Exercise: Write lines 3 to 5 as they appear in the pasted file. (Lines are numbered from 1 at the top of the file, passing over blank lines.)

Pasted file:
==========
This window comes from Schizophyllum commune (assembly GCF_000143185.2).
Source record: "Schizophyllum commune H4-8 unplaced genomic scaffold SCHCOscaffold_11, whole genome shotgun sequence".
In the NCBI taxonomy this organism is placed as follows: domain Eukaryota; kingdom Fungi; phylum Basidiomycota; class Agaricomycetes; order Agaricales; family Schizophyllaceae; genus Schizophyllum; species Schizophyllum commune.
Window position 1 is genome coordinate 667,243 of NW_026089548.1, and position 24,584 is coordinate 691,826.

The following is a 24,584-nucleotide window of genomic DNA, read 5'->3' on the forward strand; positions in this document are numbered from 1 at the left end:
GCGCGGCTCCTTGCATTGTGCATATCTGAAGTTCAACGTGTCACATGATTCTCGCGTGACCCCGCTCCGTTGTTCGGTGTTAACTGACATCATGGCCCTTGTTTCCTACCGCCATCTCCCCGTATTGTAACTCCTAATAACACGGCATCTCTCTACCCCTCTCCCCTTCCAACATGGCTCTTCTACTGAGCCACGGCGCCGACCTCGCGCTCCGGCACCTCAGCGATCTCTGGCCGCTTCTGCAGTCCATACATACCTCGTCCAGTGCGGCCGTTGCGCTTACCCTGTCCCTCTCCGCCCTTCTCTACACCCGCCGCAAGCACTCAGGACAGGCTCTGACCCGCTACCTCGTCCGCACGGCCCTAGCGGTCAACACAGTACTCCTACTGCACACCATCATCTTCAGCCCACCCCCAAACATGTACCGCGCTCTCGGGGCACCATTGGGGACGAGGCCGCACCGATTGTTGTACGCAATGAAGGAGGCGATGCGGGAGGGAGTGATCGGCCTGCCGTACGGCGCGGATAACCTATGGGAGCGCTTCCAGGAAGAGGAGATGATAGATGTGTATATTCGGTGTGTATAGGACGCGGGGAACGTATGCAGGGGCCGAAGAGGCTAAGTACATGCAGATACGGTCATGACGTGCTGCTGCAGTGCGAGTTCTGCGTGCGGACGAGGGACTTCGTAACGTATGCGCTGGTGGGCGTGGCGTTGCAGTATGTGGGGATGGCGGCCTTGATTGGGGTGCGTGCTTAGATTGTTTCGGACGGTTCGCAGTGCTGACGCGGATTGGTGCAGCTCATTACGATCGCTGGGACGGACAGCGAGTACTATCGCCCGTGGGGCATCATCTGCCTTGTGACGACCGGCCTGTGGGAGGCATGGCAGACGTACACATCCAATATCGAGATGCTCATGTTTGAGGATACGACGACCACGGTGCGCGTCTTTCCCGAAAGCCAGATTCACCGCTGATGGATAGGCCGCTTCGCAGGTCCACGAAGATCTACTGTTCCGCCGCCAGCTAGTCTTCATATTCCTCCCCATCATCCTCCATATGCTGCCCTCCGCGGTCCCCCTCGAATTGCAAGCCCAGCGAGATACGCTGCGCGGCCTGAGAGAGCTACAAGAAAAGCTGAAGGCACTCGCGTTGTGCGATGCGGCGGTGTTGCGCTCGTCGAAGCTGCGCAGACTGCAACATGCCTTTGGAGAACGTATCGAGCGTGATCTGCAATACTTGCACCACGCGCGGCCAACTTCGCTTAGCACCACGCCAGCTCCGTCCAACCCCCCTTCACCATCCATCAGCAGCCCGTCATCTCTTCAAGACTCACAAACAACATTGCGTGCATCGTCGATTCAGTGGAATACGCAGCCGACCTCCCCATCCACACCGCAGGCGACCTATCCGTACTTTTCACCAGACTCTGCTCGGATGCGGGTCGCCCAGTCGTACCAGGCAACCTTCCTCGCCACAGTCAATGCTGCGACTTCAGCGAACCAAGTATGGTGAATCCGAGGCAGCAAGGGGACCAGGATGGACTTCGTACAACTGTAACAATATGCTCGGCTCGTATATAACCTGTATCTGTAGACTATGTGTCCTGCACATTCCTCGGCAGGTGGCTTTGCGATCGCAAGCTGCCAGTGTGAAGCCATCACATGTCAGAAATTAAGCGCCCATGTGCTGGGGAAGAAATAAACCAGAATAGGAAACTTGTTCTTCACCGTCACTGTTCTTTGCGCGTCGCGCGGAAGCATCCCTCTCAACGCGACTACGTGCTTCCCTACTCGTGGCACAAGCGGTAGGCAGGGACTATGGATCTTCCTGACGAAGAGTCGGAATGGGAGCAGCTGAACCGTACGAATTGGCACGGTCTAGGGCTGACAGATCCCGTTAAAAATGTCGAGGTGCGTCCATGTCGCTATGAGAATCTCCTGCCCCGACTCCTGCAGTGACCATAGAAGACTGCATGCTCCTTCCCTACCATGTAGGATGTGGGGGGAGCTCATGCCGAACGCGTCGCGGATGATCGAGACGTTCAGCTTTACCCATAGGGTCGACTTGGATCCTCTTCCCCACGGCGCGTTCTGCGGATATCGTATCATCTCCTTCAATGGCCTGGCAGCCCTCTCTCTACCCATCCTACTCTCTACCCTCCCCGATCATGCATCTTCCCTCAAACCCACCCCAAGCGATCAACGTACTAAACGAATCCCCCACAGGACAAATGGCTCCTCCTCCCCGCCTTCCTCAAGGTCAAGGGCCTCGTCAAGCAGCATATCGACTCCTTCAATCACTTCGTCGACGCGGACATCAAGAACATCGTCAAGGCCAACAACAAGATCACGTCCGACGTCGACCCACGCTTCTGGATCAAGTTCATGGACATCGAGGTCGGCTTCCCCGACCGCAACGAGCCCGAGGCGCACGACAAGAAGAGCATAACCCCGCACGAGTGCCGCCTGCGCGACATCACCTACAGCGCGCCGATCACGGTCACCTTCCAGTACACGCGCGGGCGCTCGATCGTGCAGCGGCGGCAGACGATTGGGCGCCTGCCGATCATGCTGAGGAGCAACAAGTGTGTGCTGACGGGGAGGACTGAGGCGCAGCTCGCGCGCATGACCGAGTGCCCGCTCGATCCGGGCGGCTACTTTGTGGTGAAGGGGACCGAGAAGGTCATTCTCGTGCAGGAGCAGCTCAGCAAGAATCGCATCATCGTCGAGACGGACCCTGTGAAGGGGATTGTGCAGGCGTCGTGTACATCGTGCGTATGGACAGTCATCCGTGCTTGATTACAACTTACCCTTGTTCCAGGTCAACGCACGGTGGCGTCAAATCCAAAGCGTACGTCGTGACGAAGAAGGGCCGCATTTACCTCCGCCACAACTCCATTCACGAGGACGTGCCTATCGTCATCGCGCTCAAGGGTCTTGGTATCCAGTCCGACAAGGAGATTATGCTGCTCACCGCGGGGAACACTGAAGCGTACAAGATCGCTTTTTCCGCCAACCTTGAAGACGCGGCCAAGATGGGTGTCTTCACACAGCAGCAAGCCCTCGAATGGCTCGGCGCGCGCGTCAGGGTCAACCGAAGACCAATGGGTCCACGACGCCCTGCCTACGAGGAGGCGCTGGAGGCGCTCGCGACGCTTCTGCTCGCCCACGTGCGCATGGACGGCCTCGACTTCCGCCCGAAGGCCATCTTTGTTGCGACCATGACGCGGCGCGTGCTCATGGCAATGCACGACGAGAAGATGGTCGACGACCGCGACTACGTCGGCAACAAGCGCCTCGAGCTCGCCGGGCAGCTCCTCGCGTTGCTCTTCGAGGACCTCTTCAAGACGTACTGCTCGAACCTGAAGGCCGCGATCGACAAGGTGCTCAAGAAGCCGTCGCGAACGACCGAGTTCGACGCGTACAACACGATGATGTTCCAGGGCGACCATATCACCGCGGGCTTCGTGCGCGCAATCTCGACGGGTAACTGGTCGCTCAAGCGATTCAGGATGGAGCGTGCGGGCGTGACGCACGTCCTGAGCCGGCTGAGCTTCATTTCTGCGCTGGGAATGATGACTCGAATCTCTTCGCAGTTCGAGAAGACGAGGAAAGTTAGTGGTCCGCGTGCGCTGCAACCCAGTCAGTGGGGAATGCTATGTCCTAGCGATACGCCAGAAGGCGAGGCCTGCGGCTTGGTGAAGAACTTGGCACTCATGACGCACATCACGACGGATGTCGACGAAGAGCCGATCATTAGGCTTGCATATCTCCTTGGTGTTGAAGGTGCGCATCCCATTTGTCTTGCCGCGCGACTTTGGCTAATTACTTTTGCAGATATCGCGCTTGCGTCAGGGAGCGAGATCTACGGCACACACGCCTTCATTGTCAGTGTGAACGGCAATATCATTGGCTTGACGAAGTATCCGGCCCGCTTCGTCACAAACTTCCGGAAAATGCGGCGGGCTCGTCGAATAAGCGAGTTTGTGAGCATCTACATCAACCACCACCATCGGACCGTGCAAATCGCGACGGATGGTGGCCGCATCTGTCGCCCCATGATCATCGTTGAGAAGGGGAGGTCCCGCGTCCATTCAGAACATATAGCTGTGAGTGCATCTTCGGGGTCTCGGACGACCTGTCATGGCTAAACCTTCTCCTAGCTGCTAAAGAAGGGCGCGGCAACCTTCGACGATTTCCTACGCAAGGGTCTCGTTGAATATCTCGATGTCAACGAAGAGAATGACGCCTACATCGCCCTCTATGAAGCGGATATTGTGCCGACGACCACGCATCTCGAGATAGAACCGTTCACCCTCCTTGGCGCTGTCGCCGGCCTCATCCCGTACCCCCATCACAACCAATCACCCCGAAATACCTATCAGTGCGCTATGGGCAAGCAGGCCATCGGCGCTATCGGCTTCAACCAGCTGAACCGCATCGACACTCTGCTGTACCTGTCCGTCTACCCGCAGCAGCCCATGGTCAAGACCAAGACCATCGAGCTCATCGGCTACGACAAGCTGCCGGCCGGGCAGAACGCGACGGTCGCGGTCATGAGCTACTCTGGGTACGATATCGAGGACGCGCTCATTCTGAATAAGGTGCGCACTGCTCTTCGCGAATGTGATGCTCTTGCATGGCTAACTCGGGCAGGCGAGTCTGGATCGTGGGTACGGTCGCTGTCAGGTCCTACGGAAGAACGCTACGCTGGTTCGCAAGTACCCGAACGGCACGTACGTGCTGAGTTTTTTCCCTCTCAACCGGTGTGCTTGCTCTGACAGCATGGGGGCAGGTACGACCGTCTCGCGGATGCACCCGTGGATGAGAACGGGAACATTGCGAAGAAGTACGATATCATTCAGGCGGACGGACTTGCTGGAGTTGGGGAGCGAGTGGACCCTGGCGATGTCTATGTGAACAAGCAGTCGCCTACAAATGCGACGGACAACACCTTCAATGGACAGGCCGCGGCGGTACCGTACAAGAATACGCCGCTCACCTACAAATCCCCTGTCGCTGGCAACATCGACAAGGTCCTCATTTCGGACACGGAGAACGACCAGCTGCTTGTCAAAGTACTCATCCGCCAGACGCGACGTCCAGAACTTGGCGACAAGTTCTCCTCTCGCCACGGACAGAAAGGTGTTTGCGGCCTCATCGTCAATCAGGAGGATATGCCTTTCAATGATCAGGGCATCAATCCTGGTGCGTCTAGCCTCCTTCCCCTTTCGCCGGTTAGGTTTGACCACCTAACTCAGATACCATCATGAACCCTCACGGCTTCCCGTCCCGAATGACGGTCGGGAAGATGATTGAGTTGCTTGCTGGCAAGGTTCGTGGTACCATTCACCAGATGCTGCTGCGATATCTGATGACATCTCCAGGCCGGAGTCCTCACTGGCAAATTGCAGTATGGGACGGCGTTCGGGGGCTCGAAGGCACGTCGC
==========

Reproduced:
In the NCBI taxonomy this organism is placed as follows: domain Eukaryota; kingdom Fungi; phylum Basidiomycota; class Agaricomycetes; order Agaricales; family Schizophyllaceae; genus Schizophyllum; species Schizophyllum commune.
Window position 1 is genome coordinate 667,243 of NW_026089548.1, and position 24,584 is coordinate 691,826.

The following is a 24,584-nucleotide window of genomic DNA, read 5'->3' on the forward strand; positions in this document are numbered from 1 at the left end: